Close modal
Fig. 4.

NF-κB and Sp1 interact with the human IgH HS4 enhancer in vivo. A, ChIP analysis of the HS4 NF-κB site in DHL-4 cells. The cross-linked chromatin was precipitated with specific antibodies as indicated. The positive control is represented by the total input fraction. Negative controls included a no chromatin sample, no antibody sample, and nonspecific antibody (αIgG). Precipitated DNA was analyzed by PCR using primers that amplified a 174-bp region that included the NF-κB site. B, ChIP analysis of the HS4 5′ Sp1 site. The same primer set that was used in A was used to amplify the 174-bp region that included the 5′ Sp1 site. C, ChIP analysis of the HS4 3′ Sp1 site. The PCR primers amplified a 183-bp sequence that included the 3′ Sp1 site.

Fig. 4.

NF-κB and Sp1 interact with the human IgH HS4 enhancer in vivo. A, ChIP analysis of the HS4 NF-κB site in DHL-4 cells. The cross-linked chromatin was precipitated with specific antibodies as indicated. The positive control is represented by the total input fraction. Negative controls included a no chromatin sample, no antibody sample, and nonspecific antibody (αIgG). Precipitated DNA was analyzed by PCR using primers that amplified a 174-bp region that included the NF-κB site. B, ChIP analysis of the HS4 5′ Sp1 site. The same primer set that was used in A was used to amplify the 174-bp region that included the 5′ Sp1 site. C, ChIP analysis of the HS4 3′ Sp1 site. The PCR primers amplified a 183-bp sequence that included the 3′ Sp1 site.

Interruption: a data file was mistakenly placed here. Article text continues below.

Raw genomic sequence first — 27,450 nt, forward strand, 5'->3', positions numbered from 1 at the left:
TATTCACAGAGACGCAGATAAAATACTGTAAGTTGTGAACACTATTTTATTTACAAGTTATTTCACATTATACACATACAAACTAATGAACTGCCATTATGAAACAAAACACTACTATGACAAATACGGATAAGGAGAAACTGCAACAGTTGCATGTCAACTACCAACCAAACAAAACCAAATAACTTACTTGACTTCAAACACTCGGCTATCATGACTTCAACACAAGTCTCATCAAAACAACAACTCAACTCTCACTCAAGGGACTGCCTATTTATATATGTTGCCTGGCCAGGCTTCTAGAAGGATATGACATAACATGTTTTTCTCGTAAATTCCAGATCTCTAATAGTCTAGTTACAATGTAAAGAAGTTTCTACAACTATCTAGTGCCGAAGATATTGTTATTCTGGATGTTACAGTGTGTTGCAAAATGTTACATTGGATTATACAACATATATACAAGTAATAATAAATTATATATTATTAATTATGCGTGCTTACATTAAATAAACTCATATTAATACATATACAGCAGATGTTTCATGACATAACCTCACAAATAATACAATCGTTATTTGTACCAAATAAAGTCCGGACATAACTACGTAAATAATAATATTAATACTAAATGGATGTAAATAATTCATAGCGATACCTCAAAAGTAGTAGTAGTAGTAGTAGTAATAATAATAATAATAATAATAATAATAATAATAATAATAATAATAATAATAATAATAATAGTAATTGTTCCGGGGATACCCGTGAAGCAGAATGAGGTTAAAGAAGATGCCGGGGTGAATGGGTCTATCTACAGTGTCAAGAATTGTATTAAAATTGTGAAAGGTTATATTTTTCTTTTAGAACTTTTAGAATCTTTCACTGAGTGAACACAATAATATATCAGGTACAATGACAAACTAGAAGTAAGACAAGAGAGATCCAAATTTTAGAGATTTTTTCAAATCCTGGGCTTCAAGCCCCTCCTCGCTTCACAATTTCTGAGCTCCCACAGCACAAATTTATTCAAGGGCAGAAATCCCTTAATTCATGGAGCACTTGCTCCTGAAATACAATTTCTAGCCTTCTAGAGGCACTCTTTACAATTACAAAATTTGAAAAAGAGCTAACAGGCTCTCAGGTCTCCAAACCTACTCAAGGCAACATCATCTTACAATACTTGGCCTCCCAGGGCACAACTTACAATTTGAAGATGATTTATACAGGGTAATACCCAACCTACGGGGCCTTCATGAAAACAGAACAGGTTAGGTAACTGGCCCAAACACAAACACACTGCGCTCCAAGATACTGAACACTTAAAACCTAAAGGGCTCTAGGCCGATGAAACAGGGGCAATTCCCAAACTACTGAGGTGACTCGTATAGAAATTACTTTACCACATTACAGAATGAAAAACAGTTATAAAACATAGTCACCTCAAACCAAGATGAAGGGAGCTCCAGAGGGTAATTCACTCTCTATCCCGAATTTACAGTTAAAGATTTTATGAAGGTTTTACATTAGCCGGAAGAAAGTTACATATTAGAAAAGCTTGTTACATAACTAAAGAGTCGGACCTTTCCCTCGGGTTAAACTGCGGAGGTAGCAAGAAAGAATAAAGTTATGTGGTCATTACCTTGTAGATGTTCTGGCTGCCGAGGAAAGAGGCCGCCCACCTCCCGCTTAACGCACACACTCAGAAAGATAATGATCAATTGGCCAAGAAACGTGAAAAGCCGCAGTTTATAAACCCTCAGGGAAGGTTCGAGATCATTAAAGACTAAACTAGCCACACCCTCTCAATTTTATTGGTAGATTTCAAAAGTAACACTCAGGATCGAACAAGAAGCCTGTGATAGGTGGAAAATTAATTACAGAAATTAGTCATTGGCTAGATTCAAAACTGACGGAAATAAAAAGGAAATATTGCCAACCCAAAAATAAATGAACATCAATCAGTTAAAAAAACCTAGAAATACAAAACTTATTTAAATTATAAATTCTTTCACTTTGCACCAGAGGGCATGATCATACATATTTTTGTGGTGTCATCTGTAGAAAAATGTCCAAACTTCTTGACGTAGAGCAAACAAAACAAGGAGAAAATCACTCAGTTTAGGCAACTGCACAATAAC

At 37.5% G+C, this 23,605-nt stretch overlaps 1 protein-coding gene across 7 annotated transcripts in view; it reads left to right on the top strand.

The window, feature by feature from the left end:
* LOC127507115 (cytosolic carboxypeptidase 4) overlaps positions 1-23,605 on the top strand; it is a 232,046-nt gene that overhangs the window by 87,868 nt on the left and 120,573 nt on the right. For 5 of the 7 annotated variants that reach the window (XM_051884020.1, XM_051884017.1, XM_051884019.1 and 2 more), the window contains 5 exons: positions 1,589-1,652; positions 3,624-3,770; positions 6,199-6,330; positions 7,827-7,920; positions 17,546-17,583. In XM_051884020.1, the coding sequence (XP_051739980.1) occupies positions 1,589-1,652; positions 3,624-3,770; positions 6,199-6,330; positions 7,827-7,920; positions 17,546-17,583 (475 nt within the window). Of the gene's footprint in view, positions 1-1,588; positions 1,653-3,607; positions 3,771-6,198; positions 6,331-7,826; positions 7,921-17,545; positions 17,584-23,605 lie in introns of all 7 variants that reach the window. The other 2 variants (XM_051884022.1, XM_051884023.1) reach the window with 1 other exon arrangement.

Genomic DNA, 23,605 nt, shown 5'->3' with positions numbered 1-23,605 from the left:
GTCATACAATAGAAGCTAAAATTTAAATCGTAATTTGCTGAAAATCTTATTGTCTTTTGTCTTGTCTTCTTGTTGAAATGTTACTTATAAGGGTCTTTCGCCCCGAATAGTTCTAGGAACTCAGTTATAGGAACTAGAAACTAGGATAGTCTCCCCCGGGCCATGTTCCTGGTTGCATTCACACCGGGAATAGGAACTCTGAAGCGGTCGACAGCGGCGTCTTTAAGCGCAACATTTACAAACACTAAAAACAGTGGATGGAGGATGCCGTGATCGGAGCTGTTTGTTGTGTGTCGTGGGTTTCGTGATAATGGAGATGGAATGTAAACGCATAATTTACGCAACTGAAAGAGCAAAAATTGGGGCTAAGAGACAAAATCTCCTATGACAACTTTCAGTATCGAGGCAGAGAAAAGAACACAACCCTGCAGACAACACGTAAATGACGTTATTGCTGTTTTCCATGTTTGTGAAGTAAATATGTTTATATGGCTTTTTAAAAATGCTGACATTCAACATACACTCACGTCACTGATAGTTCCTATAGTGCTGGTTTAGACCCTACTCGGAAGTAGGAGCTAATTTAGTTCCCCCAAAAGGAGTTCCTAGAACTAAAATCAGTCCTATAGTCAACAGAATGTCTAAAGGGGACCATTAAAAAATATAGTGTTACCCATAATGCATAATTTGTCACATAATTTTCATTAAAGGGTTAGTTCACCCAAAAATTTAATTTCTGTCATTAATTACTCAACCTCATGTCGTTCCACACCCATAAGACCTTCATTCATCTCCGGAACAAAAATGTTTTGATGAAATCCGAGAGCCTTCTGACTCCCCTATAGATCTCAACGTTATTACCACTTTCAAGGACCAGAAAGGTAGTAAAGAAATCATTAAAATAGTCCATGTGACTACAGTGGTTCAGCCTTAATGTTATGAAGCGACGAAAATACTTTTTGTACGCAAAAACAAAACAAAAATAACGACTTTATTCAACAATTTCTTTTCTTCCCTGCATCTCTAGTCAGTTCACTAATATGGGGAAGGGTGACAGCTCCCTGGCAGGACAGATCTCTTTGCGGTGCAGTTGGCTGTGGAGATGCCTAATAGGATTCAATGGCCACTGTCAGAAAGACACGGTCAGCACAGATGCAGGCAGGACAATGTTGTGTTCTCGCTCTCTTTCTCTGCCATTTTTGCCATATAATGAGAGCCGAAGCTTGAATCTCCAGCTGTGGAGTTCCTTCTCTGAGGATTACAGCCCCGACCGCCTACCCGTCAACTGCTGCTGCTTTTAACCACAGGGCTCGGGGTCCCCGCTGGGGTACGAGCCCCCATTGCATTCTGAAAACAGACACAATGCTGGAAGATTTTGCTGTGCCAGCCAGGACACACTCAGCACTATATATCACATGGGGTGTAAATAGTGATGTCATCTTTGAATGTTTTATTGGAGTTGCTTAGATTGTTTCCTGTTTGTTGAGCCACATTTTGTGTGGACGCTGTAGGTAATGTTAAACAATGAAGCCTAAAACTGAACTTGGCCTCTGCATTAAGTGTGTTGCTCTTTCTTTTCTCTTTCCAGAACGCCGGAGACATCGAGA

Close modal
Fig. 5.

Identification of the active regions in HS1,2 with the bcl-2 promoter. A, diagram of the HS1,2 5′ deletion constructs with the location of the NF-κB site indicated. B, results of transient transfection analysis with the bcl-2 promoter and the 5′ deletions of HS1,2 in DHL-4 cells. The activity of the bcl-2 promoter with all four enhancer regions (HS1–HS4) was assigned a value of 100, and the activity from the other transfections was plotted relative to that value.

Fig. 5.

Identification of the active regions in HS1,2 with the bcl-2 promoter. A, diagram of the HS1,2 5′ deletion constructs with the location of the NF-κB site indicated. B, results of transient transfection analysis with the bcl-2 promoter and the 5′ deletions of HS1,2 in DHL-4 cells. The activity of the bcl-2 promoter with all four enhancer regions (HS1–HS4) was assigned a value of 100, and the activity from the other transfections was plotted relative to that value.

Close modal
Fig. 6.